Fighting an already conquered battle: Delays in Execution Proceedings: Part I.
A quick perusal of the National Judicial Data Grid (NJDG) dashboard [here] reveals the sad state of (growing) judicial pendency in India. With over one crore pending civil cases, of which about 45% have been pending for over 3 years, the subordinate judiciary in India is unmistakably burdened. An assessment of this date further reveals that 14% of these matters are execution proceedings ex post the determination of original or appellate suits. This contributively aggravates other delays in the judicial process such as the staying of orders (22%) and the delay in obtaining the record in the first place (16%). Essentially, execution proceedings occupy a significant bandwidth of the subordinate courts’ functioning despite an authoritative judicial order being in place.
It is in this context that this essay’s focus on third party claims at the time of execution must be appreciated. This essay – first, charts out the long-term judicial struggle with pendency at the execution stage, from 1872-2022; second, looks at the latest ruling in Bangalore Development Authority v N Nanjappa [LL 2021 SC 712] as a case study to identify the extant legal standards to determine third-party claims at the time of execution; third, juxtaposes this legal standard against the statutory provisions of the Code of Civil Procedure (CPC); to, finally, show how on account of their inconsistency with the CPC, these standards still remain in flux. Based on these findings, this essay makes a case for a ‘first-principles’ analysis of execution proceedings under the CPC – to be undertaken in a subsequent follow-up post.
About 150 years ago, in General Manager, Raj Durbhunga v Maharaja Coomar Ramaput Sing [(1872) SCC OnLine PC 16] – the respondent was entitled to execute a decree of sale of the deceased’s property, which was blocked by the appellants’ decree stating that they had legally purchased the same; the decrees being mutually exclusive to the terms of the other, and both the parties being third-party to each other’s decree, subsequent judicial inquiry was led into which of them must be nullified, such that the relevant party’s claim could be addressed through the residual estate of the deceased. In reference to this peculiar, post-decree court drama emanating from onerous execution proceedings –Colville, J., of the Privy Council remarked:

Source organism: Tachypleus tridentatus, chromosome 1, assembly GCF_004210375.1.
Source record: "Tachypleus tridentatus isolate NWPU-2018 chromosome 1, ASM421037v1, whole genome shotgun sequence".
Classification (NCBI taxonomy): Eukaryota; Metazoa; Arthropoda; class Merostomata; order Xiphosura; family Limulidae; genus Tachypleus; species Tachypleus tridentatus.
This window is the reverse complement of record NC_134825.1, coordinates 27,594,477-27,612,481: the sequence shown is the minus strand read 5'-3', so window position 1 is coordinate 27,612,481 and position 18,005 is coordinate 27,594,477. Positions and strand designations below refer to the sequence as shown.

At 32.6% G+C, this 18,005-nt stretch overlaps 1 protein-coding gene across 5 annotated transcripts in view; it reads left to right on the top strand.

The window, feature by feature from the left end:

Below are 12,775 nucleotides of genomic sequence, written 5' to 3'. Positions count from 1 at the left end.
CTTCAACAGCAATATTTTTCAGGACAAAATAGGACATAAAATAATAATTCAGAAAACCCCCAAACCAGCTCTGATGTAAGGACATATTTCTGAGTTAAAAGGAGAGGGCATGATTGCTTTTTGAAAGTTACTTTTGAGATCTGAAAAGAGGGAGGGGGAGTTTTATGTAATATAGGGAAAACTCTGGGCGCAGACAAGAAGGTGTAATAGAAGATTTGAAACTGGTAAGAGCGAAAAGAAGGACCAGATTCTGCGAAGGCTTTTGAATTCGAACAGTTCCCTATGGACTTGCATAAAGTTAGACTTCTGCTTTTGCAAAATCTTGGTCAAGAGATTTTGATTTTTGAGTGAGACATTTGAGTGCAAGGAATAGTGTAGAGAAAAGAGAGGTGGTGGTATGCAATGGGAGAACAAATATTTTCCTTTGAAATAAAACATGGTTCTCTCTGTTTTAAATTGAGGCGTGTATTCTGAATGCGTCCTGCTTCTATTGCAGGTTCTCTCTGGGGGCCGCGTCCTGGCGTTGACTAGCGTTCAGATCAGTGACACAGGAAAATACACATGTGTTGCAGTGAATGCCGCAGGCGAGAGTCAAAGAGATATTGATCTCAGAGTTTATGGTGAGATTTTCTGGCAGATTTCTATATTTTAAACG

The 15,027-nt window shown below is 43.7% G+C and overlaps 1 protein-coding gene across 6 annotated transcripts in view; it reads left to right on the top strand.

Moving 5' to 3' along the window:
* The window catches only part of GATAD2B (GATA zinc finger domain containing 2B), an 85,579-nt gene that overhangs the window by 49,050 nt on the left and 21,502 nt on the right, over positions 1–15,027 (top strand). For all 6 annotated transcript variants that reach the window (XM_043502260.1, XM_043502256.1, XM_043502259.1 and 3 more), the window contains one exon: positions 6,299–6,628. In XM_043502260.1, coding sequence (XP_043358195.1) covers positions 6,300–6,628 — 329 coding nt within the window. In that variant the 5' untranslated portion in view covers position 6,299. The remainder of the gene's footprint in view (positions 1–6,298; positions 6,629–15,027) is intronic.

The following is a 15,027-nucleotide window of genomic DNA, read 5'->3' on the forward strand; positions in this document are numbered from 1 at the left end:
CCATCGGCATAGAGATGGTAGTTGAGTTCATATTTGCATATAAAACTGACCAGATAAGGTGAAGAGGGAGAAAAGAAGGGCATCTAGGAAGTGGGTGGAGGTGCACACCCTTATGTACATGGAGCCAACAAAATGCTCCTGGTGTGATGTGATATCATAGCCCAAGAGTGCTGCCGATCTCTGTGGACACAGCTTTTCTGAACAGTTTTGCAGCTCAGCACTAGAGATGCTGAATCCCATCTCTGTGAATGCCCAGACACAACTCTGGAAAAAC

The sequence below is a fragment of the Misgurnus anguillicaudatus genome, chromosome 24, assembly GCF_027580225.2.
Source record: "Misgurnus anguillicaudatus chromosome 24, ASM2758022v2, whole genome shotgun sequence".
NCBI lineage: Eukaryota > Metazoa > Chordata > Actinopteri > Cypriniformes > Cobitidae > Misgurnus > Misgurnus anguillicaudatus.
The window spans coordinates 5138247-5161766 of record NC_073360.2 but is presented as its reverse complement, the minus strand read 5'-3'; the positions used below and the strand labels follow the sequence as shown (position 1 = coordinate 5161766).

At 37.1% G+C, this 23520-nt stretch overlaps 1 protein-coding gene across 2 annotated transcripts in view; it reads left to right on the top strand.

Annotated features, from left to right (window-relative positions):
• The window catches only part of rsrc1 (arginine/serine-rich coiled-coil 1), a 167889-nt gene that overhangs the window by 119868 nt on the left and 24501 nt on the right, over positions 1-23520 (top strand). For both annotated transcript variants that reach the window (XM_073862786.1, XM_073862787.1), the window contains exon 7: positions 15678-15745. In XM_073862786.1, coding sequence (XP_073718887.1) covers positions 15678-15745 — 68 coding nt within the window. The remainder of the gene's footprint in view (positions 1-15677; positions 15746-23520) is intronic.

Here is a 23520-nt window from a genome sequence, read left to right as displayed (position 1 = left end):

“[T]he difficulties of a litigant in India begin when he has obtained a Decree.”
This situation persists even today, growing to meet the scale of litigation that has since stormed the nation. In fact, NJDG data reveals that the disposal of newly instituted execution proceedings has slowed down considerably during the pandemic – betraying the ineffectiveness of execution proceedings when looked at in isolation from the rest of the suit. Further, long time frames create a possibility of abuse of power (the litigant with resources could badger the counter party into settling and/or withdrawing the case).
Execution appears to become a tiring afterthought to the more exciting adversarial process. This view was shared by the Supreme Court – in Shub Karan Prasad Bubna v Sita Saran Bubna [(2009) 9 SCC 689]– in the context of a partition suit first filed in 1960 and decreed in 1964, which was finally decided by it as a special leave petition in 2009 (approximately 50 years after the matter was first ventilated). Noting that decree-holders seldom see the fruits of their decrees upon voluntary compliance by the judgment-debtors, the Supreme Court endorsed a continuity in legal processes, free from ‘pauses,’ such that the declaration of right, ascertainment of quantum of relief, and the execution of such relief are made part of the same contiguous suit. However, even this suggestion has not aged gracefully, and has been overturned subsequently – in Karnataka Housing Board v KA Nagamani [(2019) 6 SCC 424].